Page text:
It is always good to hear from our supporters. Recently, Andrea Zojourner stopped by SCI headquarters — after a thousand mile motor trip — to meet the SCI staff. Because of Andrea’s generosity we are able to increase public awareness about SCI. On the day she visited, staff and volunteers were preparing a mailing. She jumped right in and helped with that critical activity. Thank you, Andrea!

Some of you may have noticed an increase in SCI media coverage recently. Through diverse media outlets like the San Francisco Chronicle (link to article) and the Phoenix Republic newspapers, National Public Radio, local televisions stations, and even U.S. government newsletters, the efforts of SCI are being shared thanks in large part to supporters like you. Your presentations in schools, churches, and public events also help tremendously.

One very positive experience that most of our staff had recently was to attend a presentation by Nobel Prize Laureate Wangari Maathai. We had the opportunity to give her a package of materials about the work of SCI in Kenya, and to ask her how we could work with her to spread solar cooking technology in Kenya and other African countries. She responded, “Solar is important as an alternative energy source. It would be wonderful if we could shift from wood to solar.” She noted one potential reason why solar cooking has yet to be widely adopted: “Fire is an important part of life in Kenya. Without electricity, people cook with fires in the evening. The fire provides light, which is important.” She also mentioned that “jiko” cook stoves use much less charcoal than open fires, but many people prefer the fire because it provides light. “Maybe we need to study this and see how we can change. Maybe we can get together and decrease fuel consumption. Eventually, we have to shift to other sources of energy (emphasis added).” We agree; please continue to spread the word.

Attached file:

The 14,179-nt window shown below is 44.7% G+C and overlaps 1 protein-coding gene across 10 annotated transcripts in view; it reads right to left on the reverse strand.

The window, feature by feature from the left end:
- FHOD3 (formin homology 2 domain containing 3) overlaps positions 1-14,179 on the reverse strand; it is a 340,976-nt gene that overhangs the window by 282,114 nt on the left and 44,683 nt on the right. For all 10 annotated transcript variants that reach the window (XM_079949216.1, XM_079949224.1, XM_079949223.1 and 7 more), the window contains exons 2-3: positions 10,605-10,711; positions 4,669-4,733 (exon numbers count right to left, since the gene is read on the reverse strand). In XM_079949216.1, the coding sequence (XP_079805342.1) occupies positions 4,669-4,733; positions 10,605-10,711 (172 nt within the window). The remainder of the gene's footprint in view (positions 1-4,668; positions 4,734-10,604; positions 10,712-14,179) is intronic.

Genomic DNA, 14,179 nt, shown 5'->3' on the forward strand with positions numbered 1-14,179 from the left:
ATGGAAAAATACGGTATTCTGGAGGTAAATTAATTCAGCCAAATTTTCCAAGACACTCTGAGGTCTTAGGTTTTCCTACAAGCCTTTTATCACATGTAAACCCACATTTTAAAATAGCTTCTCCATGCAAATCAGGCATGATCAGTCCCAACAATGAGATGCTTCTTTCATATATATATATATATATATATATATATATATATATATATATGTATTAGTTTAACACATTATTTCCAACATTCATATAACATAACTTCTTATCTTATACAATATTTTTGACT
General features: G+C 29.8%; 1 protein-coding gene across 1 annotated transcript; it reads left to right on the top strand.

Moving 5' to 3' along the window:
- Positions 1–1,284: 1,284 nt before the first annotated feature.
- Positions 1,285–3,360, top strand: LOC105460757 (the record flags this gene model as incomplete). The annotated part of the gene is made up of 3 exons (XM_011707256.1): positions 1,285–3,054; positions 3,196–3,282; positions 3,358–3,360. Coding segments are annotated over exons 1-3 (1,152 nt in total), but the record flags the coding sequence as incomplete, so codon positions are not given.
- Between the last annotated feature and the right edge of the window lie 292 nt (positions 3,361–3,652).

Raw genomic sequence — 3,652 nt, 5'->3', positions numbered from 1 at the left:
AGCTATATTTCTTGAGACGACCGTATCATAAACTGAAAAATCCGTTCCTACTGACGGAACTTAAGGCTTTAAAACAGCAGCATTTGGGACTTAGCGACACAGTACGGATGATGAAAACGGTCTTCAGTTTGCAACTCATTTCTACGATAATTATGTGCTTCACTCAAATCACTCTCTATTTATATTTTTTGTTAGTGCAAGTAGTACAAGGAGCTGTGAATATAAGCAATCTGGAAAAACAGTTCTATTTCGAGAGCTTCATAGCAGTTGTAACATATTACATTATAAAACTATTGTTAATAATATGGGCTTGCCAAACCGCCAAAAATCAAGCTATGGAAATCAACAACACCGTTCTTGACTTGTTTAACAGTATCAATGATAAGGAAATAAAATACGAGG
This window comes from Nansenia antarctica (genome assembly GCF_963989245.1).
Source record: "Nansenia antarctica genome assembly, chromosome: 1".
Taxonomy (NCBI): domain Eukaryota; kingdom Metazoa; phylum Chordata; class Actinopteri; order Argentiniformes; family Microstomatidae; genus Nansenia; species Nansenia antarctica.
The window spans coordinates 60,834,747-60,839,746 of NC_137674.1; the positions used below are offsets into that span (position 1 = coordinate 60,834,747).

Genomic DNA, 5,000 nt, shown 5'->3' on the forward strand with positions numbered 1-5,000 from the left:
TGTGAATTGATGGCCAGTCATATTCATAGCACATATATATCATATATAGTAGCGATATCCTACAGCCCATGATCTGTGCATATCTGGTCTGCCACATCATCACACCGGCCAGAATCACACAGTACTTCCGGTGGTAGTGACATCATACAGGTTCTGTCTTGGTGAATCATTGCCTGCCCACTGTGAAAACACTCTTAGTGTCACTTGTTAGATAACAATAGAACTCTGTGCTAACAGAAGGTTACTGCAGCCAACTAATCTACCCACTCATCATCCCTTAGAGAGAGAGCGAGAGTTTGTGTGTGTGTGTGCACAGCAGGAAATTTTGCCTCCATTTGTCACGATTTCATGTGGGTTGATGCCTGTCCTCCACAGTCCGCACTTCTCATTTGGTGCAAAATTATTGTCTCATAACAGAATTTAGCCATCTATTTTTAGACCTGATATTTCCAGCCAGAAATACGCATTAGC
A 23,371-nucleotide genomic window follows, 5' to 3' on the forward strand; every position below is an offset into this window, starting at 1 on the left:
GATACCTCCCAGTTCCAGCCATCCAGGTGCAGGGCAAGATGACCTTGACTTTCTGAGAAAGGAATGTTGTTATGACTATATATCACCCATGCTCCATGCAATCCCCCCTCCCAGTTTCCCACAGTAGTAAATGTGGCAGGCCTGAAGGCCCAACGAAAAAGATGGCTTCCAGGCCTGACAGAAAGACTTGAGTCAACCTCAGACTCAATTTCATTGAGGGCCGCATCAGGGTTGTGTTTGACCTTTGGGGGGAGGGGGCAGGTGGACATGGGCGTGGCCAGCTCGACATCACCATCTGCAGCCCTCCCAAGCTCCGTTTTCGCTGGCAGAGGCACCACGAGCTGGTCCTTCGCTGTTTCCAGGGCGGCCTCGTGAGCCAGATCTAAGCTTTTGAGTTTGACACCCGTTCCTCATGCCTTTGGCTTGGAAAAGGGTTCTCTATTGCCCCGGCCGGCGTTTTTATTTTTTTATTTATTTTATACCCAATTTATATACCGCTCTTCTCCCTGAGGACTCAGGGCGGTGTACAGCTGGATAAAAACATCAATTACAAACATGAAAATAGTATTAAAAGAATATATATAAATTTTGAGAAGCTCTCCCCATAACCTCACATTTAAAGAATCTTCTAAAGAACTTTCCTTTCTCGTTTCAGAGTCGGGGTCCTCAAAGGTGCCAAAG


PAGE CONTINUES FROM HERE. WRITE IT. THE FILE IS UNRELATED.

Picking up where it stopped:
We hope you have enjoyed reading about some of these developments, and we appreciate your support as SCI grows to meet ever-expanding needs.

Be well and enjoy the coming holiday season.

Patrick T. Widner
SCI Executive Director

Outreach efforts expanding in Kenya